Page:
Wednesday, October 25, 2006

the top 5 recording artists from the 1970s

In the 80’s I had little love for the music of the previous decade. I associated it with corporate rock bands with travel-themed names (Boston, Kansas, Journey, Chicago and Foreigner), concerts where a contact high was unavoidable (The Grateful Dead) and the disco backlash.

I didn’t see the creativity as (talented) holdovers from the 60’s (The Rolling Stones, Bob Dylan, Eric Clapton, John Lennon, Paul McCartney) dominated the airwaves during the decade. And, I liked but never loved the groups followed suit by rocking hard and partying harder: AC/DC, Aerosmith, Van Halen… I did enjoy pop artists like Rod Stewart, Elton John, Billy Joel, and The Carpenters, but you knew that from this post.

In retrospect, the 70’s were a time of tremendous creativity and diversity. There were the singer/songwriters in their prime: Paul Simon, James Taylor, Van Morrison and John Denver to name a few. And, the 70’s also provided fuel for an explosion of R&B, funk and soul: James Brown, Parliament, The Commodores, Earth Wind & Fire, Barry White, Marvin Gaye, Al Green, Stevie Wonder, the Jacksons, Sly and the Family Stone and many, many others.

The 70’s incubated the more avante guard like: David Bowie, Lou Reed/Velvet Underground, Brian Eno/Roxy Music and Nick Drake. And, the end of the decade developed into the most interesting period as bands beginning with “The” in their names (The Cars, The Police, The Talking Heads, and, most influentially, The Clash and The Sex Pistols) were creating punk and new wave. Elvis Costello, Blondie, Kraftwerk, Devo and Joy Division helped out too.

Last week at Guy’s Night Out we were discussing this and we attempted to identify the top 5 artists of the 1970s. The only rule was that the individual or band had to have recorded the bulk of their best known work from 1970 to 1980. Even after many margaritas, no consensus was possible.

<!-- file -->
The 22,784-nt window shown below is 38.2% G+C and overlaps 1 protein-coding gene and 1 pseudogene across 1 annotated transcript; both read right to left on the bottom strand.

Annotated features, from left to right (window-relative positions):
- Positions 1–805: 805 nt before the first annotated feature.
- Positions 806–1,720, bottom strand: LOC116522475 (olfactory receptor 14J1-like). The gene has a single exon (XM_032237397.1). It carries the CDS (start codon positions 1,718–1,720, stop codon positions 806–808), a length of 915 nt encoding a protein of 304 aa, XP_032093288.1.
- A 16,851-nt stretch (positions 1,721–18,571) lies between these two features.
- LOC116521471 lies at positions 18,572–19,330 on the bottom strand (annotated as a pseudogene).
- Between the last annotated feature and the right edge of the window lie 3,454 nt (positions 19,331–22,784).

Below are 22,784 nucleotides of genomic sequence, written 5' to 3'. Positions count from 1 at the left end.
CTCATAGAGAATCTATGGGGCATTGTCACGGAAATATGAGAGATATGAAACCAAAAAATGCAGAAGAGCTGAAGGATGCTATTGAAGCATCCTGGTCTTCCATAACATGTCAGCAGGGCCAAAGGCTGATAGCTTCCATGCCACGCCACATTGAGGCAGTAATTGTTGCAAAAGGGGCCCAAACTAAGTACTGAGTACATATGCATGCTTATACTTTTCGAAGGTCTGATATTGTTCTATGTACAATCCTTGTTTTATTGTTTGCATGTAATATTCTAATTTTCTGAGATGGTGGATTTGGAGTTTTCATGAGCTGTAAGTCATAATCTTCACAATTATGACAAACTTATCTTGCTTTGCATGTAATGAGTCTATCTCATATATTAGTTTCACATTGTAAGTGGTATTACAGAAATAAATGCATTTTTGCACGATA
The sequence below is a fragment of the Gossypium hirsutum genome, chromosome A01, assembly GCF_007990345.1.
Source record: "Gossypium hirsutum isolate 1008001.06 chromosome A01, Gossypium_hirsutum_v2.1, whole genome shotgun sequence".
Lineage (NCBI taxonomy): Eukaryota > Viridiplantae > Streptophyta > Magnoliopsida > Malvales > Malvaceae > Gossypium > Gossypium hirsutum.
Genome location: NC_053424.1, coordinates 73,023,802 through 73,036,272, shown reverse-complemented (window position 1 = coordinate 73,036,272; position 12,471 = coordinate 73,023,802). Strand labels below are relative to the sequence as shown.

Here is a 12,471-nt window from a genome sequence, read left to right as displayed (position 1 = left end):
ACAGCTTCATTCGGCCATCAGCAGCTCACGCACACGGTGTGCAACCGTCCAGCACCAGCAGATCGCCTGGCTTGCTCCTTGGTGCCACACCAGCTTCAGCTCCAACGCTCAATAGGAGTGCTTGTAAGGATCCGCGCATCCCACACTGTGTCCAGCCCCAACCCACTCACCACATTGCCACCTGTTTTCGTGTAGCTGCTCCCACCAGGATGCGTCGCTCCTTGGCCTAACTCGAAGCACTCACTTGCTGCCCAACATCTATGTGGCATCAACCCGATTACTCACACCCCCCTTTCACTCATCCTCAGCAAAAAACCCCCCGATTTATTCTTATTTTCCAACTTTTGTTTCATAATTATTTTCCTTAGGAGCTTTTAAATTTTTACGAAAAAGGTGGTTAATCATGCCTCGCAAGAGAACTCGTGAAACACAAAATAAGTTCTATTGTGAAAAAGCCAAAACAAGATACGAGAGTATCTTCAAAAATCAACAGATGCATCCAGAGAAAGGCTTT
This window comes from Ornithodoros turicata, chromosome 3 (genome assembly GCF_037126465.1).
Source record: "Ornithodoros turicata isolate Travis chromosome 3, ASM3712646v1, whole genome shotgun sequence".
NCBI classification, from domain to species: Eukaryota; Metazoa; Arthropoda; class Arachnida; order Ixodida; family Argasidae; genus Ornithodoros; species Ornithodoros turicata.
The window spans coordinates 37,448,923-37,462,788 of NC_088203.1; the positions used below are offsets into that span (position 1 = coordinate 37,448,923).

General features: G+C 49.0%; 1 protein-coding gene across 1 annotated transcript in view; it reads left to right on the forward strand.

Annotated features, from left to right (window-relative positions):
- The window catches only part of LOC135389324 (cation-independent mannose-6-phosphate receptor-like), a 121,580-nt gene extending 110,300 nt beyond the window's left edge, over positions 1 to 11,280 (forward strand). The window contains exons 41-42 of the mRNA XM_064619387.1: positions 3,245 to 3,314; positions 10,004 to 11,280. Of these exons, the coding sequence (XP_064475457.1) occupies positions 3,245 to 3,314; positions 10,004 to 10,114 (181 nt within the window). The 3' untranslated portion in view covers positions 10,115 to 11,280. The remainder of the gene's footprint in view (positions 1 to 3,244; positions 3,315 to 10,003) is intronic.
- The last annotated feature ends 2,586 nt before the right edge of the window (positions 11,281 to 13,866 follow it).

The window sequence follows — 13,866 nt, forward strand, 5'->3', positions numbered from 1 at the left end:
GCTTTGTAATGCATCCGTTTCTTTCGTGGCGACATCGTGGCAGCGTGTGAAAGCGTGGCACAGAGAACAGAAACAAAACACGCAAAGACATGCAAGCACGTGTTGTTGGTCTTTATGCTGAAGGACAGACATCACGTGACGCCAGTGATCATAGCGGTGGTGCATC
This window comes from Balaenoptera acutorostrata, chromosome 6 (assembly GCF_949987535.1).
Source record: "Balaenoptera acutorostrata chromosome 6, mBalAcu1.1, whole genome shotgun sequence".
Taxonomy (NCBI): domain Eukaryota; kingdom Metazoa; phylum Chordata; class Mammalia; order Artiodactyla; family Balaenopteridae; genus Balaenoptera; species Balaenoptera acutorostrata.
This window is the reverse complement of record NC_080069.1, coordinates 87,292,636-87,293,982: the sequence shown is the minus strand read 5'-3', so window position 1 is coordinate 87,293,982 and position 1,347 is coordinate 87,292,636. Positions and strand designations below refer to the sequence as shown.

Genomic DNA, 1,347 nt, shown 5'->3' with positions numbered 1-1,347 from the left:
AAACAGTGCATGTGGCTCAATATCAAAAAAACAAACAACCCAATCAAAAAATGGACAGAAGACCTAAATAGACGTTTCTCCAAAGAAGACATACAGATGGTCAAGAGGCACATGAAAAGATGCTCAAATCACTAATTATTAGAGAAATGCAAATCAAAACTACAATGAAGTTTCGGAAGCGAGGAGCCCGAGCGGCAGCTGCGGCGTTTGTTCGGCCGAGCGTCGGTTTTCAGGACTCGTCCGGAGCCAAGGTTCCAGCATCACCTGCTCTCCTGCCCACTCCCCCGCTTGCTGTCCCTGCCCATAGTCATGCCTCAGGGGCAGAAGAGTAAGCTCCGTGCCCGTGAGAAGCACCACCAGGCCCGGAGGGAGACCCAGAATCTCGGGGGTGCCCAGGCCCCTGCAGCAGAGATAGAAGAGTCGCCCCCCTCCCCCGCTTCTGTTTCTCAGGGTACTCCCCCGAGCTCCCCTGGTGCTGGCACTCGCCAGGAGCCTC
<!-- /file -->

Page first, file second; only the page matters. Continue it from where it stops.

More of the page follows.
There were Who fans, Rush fans and some votes for Skynard, Frampton and Kiss. After all, who doesn’t want to Rock & Roll all night and party every day. I’m sympathetic to arguments for each of these, but in a list sure to generate comments and controversy, here are my Top 5 Artists of the 70s with some suggested purchases, starting with 5 that just missed the cut:

Just outside the top 5

Bruce Springsteen – 5 studio albums 1973-1980 including 1975’s amazing Born to Run. Classic songs such as Blinded By The Light, Rosalita, Thunder Road, Jungleand, Badlands, the River and Born to Run. If only Nebraska had been released earlier, Bruce would have been a lock.

Born To Run (1975, re-issued 2005)

Willie Nelson – a dozen studio albums in the decade, countless hits penned for other artists and classic recordings of his own with Whiskey River, Funny How Time Slips Away, Crazy, Me and Paul and On the Road Again. The more I listed to Willie, the more I like him.

Red Headed Stranger (1975, remastered 2000)
Willie and Family Live (recorded 1978, remastered 2003)

Bee-Gees – 3 brothers, 13 albums before 1980 and 11 US/UK #1 hits: Massachusetts, I’ve Gotta Get a Message to You, How Can You Mend a Broken Heart, Jive Talkin’, You Should Be Dancing, How Deep is Your Love, Stayin’ Alive, Night Fever, Too Much Heaven, Tragedy, Love You Inside Out.

Number Ones (remastered 2004)

Queen – 9 studio albums 1973-1980 and big singles with Bohemian Rhapsody, Somebody to Love, We Are the Champions, We Will Rock You, Crazy Little Thing Called Love, Fat Bottomed Girls, Another One Bites the Dust and Love of My Life. Was there ever a band with a better lead singer?

Queen – the Platinum Collection (3 CD set, released 2002)

Pink Floyd – 741 weeks on the Billboard Chart with Dark Side of the Moon. Other great albums in the 70’s included Wish You Were Here and The Wall. Hits: Money, Wish You Were Here, Comfortably Numb, Is There Anybody Out There and Another Brick in the Wall. We were too young in the 70’s to appreciate Floyd and we are too sober now; still it hurts to leave them out.